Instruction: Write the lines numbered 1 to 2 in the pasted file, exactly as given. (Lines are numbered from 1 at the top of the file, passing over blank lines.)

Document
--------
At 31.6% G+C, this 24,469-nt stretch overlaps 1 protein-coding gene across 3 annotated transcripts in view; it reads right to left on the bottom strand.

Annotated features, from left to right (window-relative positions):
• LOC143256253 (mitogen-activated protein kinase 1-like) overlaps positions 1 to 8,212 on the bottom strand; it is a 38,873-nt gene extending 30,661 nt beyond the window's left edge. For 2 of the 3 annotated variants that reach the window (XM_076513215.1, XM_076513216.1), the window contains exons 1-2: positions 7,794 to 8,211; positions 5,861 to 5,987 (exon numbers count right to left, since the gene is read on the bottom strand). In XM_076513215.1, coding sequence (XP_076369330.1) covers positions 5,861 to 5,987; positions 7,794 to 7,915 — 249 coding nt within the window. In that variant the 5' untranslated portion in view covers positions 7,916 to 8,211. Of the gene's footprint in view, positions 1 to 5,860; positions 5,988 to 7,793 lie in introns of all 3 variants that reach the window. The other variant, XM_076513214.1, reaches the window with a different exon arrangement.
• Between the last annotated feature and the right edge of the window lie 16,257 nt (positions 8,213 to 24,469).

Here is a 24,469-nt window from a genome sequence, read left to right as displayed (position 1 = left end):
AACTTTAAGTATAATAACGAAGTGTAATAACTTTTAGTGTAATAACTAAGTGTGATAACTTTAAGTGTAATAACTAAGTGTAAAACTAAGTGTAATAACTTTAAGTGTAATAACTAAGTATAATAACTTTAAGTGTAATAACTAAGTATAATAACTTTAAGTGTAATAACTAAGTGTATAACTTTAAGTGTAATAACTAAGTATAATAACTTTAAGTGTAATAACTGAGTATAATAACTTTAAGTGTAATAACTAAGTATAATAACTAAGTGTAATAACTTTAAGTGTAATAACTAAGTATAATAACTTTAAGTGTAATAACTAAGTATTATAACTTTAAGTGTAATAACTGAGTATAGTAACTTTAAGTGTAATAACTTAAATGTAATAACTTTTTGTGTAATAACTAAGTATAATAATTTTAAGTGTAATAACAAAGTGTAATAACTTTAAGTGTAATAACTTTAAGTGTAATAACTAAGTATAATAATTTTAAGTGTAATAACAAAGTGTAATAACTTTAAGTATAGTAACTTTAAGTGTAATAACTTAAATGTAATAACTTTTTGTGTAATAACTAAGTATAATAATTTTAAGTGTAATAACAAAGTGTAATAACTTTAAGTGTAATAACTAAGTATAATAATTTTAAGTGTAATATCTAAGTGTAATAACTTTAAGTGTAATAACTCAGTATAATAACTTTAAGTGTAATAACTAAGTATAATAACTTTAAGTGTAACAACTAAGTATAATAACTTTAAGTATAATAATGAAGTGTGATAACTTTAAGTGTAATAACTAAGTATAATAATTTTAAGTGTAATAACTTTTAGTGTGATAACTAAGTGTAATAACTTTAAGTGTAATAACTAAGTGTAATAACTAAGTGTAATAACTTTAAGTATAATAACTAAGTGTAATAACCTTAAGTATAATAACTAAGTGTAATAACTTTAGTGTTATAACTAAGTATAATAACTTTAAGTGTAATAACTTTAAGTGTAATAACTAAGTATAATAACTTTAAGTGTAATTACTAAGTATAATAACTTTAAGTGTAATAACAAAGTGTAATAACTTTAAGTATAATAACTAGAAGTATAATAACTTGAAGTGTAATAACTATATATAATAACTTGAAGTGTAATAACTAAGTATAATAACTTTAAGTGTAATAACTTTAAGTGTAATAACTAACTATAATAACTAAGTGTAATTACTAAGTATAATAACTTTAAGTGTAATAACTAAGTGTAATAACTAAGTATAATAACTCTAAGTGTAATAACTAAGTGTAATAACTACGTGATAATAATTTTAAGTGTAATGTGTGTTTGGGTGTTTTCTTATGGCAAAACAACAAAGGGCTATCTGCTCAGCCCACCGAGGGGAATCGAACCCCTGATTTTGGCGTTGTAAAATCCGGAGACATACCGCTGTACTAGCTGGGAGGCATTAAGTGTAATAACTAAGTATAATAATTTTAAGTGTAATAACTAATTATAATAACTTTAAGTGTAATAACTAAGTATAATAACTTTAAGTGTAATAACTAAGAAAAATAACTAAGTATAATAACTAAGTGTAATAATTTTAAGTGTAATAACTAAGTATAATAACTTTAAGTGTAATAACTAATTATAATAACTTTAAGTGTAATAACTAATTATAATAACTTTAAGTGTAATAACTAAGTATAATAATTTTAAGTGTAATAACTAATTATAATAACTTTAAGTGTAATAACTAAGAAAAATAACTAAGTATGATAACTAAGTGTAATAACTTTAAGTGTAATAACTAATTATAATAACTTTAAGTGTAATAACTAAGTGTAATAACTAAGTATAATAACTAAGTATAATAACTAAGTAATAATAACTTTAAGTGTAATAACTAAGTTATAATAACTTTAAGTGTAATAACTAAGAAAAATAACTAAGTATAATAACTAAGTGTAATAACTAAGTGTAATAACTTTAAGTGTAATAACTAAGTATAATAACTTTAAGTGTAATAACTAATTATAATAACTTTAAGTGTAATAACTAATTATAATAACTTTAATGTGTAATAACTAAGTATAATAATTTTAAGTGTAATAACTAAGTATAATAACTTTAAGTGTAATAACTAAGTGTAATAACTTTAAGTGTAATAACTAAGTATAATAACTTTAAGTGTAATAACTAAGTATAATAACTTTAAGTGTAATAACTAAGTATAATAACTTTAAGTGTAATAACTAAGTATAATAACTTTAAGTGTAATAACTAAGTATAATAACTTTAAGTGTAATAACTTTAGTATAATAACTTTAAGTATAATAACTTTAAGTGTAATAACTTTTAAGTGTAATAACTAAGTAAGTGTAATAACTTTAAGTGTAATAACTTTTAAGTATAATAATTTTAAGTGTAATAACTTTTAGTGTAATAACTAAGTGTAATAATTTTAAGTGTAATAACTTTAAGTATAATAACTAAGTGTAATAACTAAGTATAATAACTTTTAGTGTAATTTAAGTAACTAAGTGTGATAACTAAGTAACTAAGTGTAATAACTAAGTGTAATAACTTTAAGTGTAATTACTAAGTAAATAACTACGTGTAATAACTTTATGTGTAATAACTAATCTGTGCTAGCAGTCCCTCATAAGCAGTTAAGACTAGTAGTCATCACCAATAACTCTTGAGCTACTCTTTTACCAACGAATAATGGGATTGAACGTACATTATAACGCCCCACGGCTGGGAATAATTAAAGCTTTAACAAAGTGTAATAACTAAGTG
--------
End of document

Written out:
At 31.6% G+C, this 24,469-nt stretch overlaps 1 protein-coding gene across 3 annotated transcripts in view; it reads right to left on the bottom strand.

Annotated features, from left to right (window-relative positions):